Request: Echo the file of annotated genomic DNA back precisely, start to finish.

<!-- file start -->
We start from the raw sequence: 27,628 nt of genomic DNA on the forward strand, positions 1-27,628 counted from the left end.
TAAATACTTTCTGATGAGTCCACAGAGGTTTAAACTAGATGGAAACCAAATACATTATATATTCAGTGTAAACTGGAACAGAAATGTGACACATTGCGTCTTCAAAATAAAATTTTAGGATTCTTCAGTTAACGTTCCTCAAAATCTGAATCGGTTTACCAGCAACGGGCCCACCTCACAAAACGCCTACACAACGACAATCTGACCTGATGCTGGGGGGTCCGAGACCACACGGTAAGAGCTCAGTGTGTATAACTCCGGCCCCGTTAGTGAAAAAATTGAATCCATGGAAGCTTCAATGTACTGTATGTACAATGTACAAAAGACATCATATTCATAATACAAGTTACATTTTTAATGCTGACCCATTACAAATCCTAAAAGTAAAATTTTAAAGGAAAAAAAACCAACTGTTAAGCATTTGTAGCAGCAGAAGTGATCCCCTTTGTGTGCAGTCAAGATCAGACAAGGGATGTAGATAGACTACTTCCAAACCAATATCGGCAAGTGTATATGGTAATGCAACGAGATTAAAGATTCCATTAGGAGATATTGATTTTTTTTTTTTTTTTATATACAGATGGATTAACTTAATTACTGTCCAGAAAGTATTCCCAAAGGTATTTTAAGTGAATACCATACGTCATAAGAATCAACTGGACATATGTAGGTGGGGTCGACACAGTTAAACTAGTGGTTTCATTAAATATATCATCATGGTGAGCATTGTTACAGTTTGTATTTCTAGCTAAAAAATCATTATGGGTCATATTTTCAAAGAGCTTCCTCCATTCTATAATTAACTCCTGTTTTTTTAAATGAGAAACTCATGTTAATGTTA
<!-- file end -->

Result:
We start from the raw sequence: 27,628 nt of genomic DNA on the forward strand, positions 1-27,628 counted from the left end.
TAAATACTTTCTGATGAGTCCACAGAGGTTTAAACTAGATGGAAACCAAATACATTATATATTCAGTGTAAACTGGAACAGAAATGTGACACATTGCGTCTTCAAAATAAAATTTTAGGATTCTTCAGTTAACGTTCCTCAAAATCTGAATCGGTTTACCAGCAACGGGCCCACCTCACAAAACGCCTACACAACGACAATCTGACCTGATGCTGGGGGGTCCGAGACCACACGGTAAGAGCTCAGTGTGTATAACTCCGGCCCCGTTAGTGAAAAAATTGAATCCATGGAAGCTTCAATGTACTGTATGTACAATGTACAAAAGACATCATATTCATAATACAAGTTACATTTTTAATGCTGACCCATTACAAATCCTAAAAGTAAAATTTTAAAGGAAAAAAAACCAACTGTTAAGCATTTGTAGCAGCAGAAGTGATCCCCTTTGTGTGCAGTCAAGATCAGACAAGGGATGTAGATAGACTACTTCCAAACCAATATCGGCAAGTGTATATGGTAATGCAACGAGATTAAAGATTCCATTAGGAGATATTGATTTTTTTTTTTTTTTTATATACAGATGGATTAACTTAATTACTGTCCAGAAAGTATTCCCAAAGGTATTTTAAGTGAATACCATACGTCATAAGAATCAACTGGACATATGTAGGTGGGGTCGACACAGTTAAACTAGTGGTTTCATTAAATATATCATCATGGTGAGCATTGTTACAGTTTGTATTTCTAGCTAAAAAATCATTATGGGTCATATTTTCAAAGAGCTTCCTCCATTCTATAATTAACTCCTGTTTTTTTAAATGAGAAACTCATGTTAATGTTA